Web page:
#### Bitwise operations

```hex = 0x12400;
bin = 0b10011010;
b_or = hex | bin ^ hex & bin;```
• There are constant formats and bitwise operations for dealing with integers on the bit level.
• The following integer constant formats are available:
• Binary (base 2): begins with "0b", followed by some binary digits (0,1)
• Octal (base 8): begins with "0o", followed by some octal digits (0-7)
• Decimal (base 10): contains only decimal digits (0-9)
• Hexadecimal (base 16): begins with "0x", followed by some hexadecimal digits (0-9,a-f,A-F)
• These operators are available for doing bitwise operations:
• binary AND / AND-assign: `&, &=` - returns 1 if both sides are 1
• binary OR / OR-assign: `|, |=` - returns 1 if any side is 1
• binary XOR / XOR-assign: `^, ^=` - returns 1 if either side is 1, but not both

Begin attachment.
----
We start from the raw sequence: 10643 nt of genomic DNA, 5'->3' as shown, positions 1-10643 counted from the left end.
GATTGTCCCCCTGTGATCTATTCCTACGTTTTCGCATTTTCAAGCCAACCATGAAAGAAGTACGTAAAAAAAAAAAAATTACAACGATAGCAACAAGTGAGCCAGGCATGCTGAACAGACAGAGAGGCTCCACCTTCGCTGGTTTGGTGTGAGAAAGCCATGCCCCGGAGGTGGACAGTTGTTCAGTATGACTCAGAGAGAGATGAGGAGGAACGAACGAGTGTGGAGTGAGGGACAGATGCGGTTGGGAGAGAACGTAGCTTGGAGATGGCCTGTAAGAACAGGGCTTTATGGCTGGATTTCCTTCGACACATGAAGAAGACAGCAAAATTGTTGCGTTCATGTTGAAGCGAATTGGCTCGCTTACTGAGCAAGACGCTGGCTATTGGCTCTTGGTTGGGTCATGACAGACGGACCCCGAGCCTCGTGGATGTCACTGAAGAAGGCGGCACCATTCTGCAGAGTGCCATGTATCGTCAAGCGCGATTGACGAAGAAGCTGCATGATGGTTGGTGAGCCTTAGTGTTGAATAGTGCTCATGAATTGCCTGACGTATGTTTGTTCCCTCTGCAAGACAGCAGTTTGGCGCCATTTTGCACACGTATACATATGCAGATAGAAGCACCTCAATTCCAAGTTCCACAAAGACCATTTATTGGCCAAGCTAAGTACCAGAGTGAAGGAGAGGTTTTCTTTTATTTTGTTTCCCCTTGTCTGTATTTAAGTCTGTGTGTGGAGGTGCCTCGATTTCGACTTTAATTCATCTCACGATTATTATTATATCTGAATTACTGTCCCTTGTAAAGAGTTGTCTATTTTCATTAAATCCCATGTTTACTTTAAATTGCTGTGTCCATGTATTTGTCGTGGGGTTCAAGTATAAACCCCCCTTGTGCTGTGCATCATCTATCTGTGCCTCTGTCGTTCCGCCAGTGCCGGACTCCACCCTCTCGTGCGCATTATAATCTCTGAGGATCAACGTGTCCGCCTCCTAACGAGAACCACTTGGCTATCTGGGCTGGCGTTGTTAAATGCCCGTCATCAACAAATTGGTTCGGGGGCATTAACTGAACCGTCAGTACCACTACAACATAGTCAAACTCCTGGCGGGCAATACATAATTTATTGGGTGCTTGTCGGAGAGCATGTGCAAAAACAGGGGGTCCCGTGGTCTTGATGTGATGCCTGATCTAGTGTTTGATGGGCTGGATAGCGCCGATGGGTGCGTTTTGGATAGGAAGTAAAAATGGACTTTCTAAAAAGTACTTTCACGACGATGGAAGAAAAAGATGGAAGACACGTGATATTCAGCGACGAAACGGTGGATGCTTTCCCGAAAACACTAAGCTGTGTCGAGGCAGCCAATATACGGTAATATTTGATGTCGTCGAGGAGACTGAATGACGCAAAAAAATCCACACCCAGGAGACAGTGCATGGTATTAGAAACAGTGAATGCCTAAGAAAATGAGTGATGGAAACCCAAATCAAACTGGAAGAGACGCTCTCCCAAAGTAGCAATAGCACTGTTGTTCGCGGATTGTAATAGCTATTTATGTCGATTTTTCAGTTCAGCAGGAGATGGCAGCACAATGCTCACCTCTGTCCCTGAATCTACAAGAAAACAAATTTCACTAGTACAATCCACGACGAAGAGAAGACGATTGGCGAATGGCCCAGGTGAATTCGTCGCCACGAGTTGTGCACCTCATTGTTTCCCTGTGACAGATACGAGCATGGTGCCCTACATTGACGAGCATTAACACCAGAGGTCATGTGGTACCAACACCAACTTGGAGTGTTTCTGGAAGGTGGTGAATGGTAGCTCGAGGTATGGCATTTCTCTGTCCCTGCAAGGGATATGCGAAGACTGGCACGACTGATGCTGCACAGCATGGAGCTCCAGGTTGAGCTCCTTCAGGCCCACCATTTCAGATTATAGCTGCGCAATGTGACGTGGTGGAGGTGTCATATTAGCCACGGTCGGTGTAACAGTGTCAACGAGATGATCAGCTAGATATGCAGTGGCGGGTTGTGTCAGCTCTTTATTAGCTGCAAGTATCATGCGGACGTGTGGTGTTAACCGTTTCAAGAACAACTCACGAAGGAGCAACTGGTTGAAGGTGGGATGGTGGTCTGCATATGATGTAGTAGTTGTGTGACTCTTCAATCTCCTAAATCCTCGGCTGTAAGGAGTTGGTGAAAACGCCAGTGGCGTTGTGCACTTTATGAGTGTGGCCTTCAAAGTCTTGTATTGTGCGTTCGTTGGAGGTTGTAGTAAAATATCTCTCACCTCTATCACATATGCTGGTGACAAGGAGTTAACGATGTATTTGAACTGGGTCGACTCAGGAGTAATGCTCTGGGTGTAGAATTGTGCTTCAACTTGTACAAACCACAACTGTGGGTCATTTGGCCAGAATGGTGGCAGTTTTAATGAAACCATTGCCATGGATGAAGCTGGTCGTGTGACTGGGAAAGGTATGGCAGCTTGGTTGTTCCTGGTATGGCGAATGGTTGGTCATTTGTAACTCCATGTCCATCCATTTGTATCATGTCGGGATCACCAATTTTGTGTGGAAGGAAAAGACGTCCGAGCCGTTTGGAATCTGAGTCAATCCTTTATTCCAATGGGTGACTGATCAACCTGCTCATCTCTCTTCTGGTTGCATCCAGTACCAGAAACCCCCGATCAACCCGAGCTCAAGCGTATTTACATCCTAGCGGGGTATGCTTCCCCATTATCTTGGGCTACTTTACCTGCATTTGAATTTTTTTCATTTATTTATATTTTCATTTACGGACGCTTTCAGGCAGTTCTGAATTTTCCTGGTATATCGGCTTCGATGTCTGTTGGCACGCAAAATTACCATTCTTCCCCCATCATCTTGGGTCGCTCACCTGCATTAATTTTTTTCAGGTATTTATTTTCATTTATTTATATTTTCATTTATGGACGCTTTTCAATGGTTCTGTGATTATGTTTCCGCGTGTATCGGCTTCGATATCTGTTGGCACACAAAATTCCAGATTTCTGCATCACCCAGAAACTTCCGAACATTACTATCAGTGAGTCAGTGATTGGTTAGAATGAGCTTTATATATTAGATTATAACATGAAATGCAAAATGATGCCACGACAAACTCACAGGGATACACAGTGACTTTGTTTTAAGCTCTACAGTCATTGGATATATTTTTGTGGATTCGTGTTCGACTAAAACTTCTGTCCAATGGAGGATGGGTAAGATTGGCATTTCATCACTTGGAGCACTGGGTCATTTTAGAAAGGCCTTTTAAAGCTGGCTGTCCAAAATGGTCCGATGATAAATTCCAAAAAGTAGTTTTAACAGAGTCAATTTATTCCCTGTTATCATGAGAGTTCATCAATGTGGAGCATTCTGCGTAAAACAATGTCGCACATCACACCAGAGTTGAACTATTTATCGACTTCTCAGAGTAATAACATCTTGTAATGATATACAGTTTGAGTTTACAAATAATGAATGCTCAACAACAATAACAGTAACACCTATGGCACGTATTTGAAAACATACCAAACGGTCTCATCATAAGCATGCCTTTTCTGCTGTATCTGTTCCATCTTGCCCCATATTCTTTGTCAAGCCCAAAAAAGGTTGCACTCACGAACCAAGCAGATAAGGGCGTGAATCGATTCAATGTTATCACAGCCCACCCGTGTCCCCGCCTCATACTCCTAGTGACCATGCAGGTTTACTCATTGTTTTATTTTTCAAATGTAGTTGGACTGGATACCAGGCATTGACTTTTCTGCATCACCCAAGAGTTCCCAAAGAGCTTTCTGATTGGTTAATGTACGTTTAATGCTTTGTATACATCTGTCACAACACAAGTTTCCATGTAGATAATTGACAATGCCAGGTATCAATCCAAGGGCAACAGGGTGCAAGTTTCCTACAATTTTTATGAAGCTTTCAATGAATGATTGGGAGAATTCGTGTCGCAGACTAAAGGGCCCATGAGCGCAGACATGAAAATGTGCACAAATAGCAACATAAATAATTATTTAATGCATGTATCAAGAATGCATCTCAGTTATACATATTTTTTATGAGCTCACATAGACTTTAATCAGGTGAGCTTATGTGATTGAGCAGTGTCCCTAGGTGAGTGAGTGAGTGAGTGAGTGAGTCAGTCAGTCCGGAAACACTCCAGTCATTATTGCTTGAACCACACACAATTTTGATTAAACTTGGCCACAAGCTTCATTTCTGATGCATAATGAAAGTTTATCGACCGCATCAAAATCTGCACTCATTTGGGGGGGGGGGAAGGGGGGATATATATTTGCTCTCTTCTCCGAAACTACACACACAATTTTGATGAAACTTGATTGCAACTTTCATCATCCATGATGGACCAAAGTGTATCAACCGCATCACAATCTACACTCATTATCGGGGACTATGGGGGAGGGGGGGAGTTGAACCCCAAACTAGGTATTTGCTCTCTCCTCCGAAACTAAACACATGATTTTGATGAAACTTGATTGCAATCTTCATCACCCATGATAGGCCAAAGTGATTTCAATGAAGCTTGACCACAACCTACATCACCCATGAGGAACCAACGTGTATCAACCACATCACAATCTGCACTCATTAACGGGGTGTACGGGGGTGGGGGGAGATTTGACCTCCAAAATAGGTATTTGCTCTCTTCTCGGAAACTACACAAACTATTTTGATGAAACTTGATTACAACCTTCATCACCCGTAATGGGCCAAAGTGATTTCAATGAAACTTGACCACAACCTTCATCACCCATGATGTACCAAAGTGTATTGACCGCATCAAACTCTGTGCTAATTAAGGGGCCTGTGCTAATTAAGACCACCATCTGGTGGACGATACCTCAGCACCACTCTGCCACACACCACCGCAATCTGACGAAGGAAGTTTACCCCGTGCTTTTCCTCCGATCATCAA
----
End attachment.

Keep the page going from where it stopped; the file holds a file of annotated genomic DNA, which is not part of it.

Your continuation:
• unary NOT: `~` - inverts bits
• left shift / left shift-assign: `<<, <<=` - move all bits to the left (more significant positions)
• right shift / right shift-assign: `>>, >>=` - move all bits to the right (less significant positions)

The main difference from other languages is that the integer type by default is 64 bits long. Left/right shift rules are equal to those of the C language. Thus, it is safe to use only shift distances between 0 and 63.

Truth tables for AND/OR/XOR operations

AND 0 1 OR 0 1 0 0 0 1 0 1 0 1 1 1 1 0